The Prescott Journal - September 10, 2003
By Astrid Strader, Project Supervisor, Horticulturist, and Garden Designer
There will be a special educational presentation Thursday, Sept. 11 at 9:30 am at the medical centre meeting room. Chris Bellemore of the Grenville Land Stewardship Office, Ministry of Natural Resources, is presenting information on opportunities for new planting programs, which could directly benefit this town. As well, the reasons why these planting programs are important and what it will take to make them successful over the long run. I am excited to have an opportunity to work with Chris this fall, in preparing to plant some major areas in town. Come out and be informed.
We are also pleased to have the opportunity to landscape the firehall building corner. This will be a space Fire Chief Bill Lawrence says "everyone is invited to enjoy." Barry Moorhouse, volunteer firefighter, explained, "This parkette is in honour of firehall neighbour and keen supporter, Orville Christie, who passed away last year."
The addition of topsoil to bring grade up level to the surface of the pathways at the River Heritage Trail is well under way.
The aim is to have a six-foot grassy strip on either side of all the trails. We'll be planting grass seed and it will always be kept neat and mowed.
There is a mound of cleared soil near the west end of the paved trail. Buckwheat has been planted there. It is a popular cover crop which gets turned into the soil in the spring to provide nourishment to the soil. Sometimes, it's referred to as green manure or living mulch, keeping weeds and erosion down. It also encourages earthworms, which bring up nutrients from the soil for plants. Other good green manures are winter rye, wheat, vetch, clover, and alfalfa, which I have just sowed in parts of my garden. A "rule of thumb" is if you feed the soil, the soil, in turn, feeds the plants. The selection of plants for this area will be native grasses - planted in such a way to show off their best form, with labeling to identify them. While we're down at the waterfront, strollers-by will often ask us why we're not mowing the ragweed down - it is after all, hay fever season (from which I also suffer).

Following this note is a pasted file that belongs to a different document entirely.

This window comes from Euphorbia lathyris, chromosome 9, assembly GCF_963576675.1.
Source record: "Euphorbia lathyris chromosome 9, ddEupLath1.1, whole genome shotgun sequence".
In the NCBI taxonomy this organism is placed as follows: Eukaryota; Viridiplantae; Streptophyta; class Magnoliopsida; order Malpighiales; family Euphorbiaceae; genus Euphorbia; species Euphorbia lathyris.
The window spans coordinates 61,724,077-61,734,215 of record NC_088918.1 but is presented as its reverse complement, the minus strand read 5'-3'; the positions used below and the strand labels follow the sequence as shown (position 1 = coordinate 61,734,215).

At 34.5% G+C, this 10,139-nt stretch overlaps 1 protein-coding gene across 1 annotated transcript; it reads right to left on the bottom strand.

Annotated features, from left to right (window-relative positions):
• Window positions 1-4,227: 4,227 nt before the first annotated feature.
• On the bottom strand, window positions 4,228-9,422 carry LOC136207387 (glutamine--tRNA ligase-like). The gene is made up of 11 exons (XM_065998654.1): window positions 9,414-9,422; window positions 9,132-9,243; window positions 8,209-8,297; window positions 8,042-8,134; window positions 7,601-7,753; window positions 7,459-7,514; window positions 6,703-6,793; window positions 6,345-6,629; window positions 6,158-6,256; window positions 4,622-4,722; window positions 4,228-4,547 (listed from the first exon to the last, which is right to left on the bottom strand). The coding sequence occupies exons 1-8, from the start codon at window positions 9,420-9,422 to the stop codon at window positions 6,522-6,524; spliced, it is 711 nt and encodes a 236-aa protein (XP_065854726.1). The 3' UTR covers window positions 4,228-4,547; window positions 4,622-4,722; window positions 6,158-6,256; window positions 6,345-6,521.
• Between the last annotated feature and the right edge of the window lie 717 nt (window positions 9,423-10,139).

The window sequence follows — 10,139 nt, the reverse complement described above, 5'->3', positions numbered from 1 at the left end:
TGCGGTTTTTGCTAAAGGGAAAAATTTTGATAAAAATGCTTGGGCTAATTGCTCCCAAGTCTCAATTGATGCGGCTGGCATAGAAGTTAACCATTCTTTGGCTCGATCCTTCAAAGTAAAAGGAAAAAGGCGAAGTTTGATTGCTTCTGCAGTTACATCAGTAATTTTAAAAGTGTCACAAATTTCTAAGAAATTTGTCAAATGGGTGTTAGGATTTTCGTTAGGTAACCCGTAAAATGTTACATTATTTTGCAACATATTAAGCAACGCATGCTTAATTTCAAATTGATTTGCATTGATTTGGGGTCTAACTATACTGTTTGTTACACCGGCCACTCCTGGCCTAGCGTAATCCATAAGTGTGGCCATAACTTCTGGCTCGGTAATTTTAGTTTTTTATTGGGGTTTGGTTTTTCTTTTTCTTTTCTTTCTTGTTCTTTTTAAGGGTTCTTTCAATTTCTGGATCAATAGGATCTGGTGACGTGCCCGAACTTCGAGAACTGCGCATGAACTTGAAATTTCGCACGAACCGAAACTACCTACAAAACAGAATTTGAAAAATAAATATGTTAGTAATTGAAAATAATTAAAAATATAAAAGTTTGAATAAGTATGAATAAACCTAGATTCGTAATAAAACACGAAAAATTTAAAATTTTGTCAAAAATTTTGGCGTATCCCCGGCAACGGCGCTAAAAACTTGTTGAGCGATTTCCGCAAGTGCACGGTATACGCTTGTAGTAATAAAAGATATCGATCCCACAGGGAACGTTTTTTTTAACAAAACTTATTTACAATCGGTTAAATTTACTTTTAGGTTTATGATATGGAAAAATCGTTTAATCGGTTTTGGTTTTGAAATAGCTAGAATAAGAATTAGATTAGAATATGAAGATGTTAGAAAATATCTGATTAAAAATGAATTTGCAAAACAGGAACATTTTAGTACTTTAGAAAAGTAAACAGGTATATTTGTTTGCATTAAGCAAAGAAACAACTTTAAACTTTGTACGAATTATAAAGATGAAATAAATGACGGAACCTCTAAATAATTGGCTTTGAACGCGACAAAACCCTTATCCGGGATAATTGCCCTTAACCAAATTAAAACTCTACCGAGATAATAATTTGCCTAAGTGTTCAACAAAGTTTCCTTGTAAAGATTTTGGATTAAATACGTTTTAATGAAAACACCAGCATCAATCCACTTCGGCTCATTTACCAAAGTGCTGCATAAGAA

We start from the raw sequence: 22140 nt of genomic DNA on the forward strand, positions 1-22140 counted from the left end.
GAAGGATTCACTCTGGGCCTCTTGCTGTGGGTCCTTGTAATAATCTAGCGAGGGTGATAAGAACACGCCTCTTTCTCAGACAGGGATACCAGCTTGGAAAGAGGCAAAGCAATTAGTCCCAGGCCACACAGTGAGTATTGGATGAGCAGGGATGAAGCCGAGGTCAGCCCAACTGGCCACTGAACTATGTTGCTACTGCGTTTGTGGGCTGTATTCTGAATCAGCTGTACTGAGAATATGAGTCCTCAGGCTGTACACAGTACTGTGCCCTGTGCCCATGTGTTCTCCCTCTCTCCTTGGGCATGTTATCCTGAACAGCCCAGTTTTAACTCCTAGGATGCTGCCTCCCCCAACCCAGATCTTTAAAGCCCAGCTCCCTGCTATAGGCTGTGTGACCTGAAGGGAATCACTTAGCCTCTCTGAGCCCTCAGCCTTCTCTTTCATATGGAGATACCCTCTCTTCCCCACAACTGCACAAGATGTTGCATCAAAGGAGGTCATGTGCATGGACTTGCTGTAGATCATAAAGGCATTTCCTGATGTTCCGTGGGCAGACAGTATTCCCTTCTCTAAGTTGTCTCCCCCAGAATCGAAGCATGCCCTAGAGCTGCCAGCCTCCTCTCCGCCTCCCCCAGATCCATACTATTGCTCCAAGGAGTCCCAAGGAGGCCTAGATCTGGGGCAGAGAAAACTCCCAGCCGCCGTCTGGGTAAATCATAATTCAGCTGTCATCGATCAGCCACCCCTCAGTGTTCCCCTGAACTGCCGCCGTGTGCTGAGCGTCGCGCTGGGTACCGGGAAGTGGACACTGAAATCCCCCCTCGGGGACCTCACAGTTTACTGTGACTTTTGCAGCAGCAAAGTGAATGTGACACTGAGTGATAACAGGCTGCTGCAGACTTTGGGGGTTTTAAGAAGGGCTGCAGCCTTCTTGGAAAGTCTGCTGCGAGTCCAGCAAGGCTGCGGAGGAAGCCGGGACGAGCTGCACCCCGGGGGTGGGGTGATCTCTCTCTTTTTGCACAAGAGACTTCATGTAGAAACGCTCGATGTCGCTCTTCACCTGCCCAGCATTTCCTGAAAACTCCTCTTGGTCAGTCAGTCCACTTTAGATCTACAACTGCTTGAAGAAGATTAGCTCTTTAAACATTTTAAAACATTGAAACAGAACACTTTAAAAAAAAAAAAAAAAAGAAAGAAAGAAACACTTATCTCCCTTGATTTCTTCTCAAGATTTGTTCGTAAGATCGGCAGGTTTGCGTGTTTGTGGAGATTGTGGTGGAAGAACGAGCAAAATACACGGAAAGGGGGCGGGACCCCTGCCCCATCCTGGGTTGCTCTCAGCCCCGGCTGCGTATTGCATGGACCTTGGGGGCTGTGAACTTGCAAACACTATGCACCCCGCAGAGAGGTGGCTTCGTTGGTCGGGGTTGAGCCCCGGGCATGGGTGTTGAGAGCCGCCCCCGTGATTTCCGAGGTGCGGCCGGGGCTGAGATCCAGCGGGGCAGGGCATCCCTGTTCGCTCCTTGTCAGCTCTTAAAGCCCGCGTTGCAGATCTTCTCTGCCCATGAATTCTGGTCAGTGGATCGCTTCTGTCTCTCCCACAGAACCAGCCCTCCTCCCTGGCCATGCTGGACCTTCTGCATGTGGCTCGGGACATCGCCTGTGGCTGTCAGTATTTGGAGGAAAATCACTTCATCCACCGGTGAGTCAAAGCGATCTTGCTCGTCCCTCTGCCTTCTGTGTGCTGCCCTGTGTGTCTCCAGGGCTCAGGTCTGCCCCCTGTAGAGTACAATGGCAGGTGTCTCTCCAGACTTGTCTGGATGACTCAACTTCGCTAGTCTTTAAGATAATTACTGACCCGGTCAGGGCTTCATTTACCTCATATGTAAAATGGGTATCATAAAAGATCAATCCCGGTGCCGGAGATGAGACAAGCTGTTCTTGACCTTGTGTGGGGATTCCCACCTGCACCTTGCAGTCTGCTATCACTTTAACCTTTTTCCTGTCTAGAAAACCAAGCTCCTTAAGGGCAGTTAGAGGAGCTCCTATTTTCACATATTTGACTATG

I've observed most people refer to our lovely goldenrod or solidago as the dreaded ragweed. Ambrosia trifida, an annual, known commonly as Great Ragweed is of course, the main source of hay fever, releasing major amounts of very fine pollen into the wind, which is the irritant.
Goldenrod's pollen is far too heavy to travel in the wind, and it deserves a spot in the garden as a beautiful fall flowering perennial, looking particularly good with another native, purple aster.
To easily tell the two apart, you can look at the leaves. Ragweed's leaves are three- to five-lobed with three prominent veins, hence trifida in its name.
Goldenrod's leaves are straight and narrow and the flowers are bright gold. Ragweed's flowers are greenish-yellow, growing in a more bottlebrush style. Since ragweed is the only real troublesome plant at the waterfront, spraying herbicides to indiscriminately kill off all the broad leaf plants would be drastic and harmful, leaving bare ground for unbalanced weed infestations to occur.
Many birds feed on the seeds of plants in this area, not to mention the harmful residues coming into contact with doggie paws and being washed into the water. But what we can do, because it's an annual, is pull the weed before going to seed.
This gentler method is how we all can replace the more extreme measures of weed control. Correctly identifying your plants is key. We'll show you how and your support will certainly help make our work lighter.